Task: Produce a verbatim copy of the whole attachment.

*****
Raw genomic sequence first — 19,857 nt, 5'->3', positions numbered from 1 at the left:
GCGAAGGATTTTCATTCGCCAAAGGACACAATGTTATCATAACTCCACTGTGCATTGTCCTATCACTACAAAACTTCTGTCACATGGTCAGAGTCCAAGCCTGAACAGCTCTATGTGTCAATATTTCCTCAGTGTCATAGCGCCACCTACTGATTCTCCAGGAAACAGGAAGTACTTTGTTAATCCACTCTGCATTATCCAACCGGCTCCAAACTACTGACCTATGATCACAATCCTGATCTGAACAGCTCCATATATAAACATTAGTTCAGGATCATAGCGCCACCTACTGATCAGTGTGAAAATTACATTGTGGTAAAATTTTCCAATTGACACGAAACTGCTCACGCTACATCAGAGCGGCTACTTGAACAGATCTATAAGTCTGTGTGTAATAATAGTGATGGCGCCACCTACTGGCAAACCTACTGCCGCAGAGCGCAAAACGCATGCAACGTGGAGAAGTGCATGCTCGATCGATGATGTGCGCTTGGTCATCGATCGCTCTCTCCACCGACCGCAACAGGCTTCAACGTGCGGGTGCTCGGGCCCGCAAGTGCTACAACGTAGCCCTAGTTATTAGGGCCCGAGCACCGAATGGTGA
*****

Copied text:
Raw genomic sequence first — 19,857 nt, 5'->3', positions numbered from 1 at the left:
GCGAAGGATTTTCATTCGCCAAAGGACACAATGTTATCATAACTCCACTGTGCATTGTCCTATCACTACAAAACTTCTGTCACATGGTCAGAGTCCAAGCCTGAACAGCTCTATGTGTCAATATTTCCTCAGTGTCATAGCGCCACCTACTGATTCTCCAGGAAACAGGAAGTACTTTGTTAATCCACTCTGCATTATCCAACCGGCTCCAAACTACTGACCTATGATCACAATCCTGATCTGAACAGCTCCATATATAAACATTAGTTCAGGATCATAGCGCCACCTACTGATCAGTGTGAAAATTACATTGTGGTAAAATTTTCCAATTGACACGAAACTGCTCACGCTACATCAGAGCGGCTACTTGAACAGATCTATAAGTCTGTGTGTAATAATAGTGATGGCGCCACCTACTGGCAAACCTACTGCCGCAGAGCGCAAAACGCATGCAACGTGGAGAAGTGCATGCTCGATCGATGATGTGCGCTTGGTCATCGATCGCTCTCTCCACCGACCGCAACAGGCTTCAACGTGCGGGTGCTCGGGCCCGCAAGTGCTACAACGTAGCCCTAGTTATTAGGGCCCGAGCACCGAATGGTGA